Carl Abbott, Science fiction Cities: http://www.deletionscifi.org/episodes/episode-2/science-fiction-cities/

Andrew Frost, Gregory Crewdson: Narrative, Time & SF Photography: http://www.deletionscifi.org/episodes/episode-2/gregory-crewdson-narrative-time-sf-photography/

Alex Funke, Looking Back: On Shooting Miniatures for Science Fiction Movies: http://www.deletionscifi.org/episodes/episode-2/looking-back-shooting-miniatures-feature-films/

Sophia Davidson Gluyas,¬†It’s Timey Wimey for a Female Doctor:¬†http://www.deletionscifi.org/episodes/episode-2/timey-wimey-female-doctor/

Marleen S. Barr, Oy It’s the Cosmetics, Stupid: Or How Estée Lauder Changed the Post 9/11 World: http://www.deletionscifi.org/episodes/episode-2/oy-cosmetics/

The Science Fiction Research Group Presents

Andrew Milner – The Sea and Summer: Utopia as Futurology

October 31, Building B, Room 2.20,¬†Deakin University, Burwood, ¬†4‚ÄĒ6pm

Esteemed cultural theorist and literary critic, Andrew will be presenting The Sea and Summer: Utopia as Futurology, which looks at one of the earliest Australian science fiction novels to address climate change.

The “SF Masterworks” series, launched by Millennium in 1999 and currently¬†published by Gollancz, had reached 111 titles by the end of 2012. The vast majority¬†of these were either American or British in origin, but the list also included isolated¬†instances of translations of Eastern European science fiction. Early in 2013 George¬†Turner’s The Sea and Summer became the first Australian novel to be added to the¬†list. First published in 1987, it is one of the earliest science fiction novels to devote ¬†serious attention to the politics of climate change. In 1988 it won both the¬†Commonwealth Writers’ Prize and the Arthur C. Clarke Award for the best science¬†fiction novel published in Britain. The novel is organised into a core narrative,¬†comprising two parts set in the mid twenty-first century, and a frame narrative,¬†comprising three shorter parts set a thousand years later, amongst “the Autumn¬†People” of the “New City”. The dystopian core narrative deals with the immediate¬†future of our “Greenhouse Culture”, the utopian frame narrative with the¬†retrospective reactions to it of a slowly cooling world. Turner had intended his¬†novel as futurology and this paper will assess its adequacy as such.

Join us…

Mhairi Mcintyre

Sean Redmond

Leon Marvell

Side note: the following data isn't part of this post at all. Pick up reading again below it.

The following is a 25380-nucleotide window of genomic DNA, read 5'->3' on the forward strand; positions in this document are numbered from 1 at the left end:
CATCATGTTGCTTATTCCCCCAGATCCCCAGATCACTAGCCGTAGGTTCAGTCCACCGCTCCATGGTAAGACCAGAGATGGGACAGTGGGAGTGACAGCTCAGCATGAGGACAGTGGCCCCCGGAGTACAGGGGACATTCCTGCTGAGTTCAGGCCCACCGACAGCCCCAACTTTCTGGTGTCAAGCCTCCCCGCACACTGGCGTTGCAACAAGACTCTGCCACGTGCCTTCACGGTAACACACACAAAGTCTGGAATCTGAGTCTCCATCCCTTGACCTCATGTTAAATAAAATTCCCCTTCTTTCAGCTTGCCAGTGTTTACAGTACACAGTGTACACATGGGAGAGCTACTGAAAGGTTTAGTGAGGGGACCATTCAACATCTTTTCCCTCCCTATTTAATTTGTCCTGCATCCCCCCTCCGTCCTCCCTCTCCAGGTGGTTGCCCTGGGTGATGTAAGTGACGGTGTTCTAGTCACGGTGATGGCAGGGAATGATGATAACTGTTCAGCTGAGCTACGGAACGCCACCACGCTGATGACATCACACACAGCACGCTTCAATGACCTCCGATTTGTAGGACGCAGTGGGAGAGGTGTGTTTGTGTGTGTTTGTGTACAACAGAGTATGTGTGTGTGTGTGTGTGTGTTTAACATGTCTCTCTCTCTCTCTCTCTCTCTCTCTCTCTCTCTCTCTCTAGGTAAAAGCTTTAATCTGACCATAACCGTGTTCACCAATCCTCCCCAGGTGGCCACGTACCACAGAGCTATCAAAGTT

Christopher Moore

Elizabeth Braithwaite

Trent Griffiths

Rosemary Woodcock

RSVP October 25: mmcintyr@deakin.edu.au

Science Fiction Seminar @Deakin Thursday August 22, 2013

The Science Fiction Research Group @Deakin University Presents:
The Inauguration of the SF Seminar Series, Thursday, 22nd August 4-6pm at the Phoenix Gallery (Building B), Deakin University Burwood.

‘Scientia, Scientia Ficta et Arte: SF Arts’

Dr. Paul Thomas (Associate Professor at COFA) will be presenting his research into nanotechnology through his artworks Midas and Nanoessence. The focus will be on nanotechnology and the exploration of materiality and immateriality in the expanding area of art and science practice. Nanotechnologies have created new ways of thinking about materials and processes that construct different social realities. The presentation draws on contemporary science and art practice to confront traditional understandings of materiality, exploring key issues that define possible shifts in our conscious understanding of matter. The talk will explore his current research into Richard Feynman’s famous diagrams, parallel universes and quantum theories.

Tracy Sarroff will be presenting a talk on science fiction in relationship to her visual arts practice. Ecology and concerns about art and science underlie the majority of her projects. What prevails is an interest in the relationship between ecology and science and the creative boundaries of what is both imaginary and real. Frequently using ideas that are allied to science fiction and science fact, Sarroff’s work manifest an ambiguity in relation to natural and artificial engagement. Transgenics, biotechnology, microscopy, and science fiction have been some major themes fuelling her explorations to date. Often these themes relate to contemporary society and movements in scientific research. These topics will be discussed and analyses in relation to creative practice and the zeitgeist.

Journey with us!

Leon Marvell
Sean Redmond
Elizabeth Braithwaite
Christopher Moore
Trent Griffiths

RSVP: leon@deakin.edu.au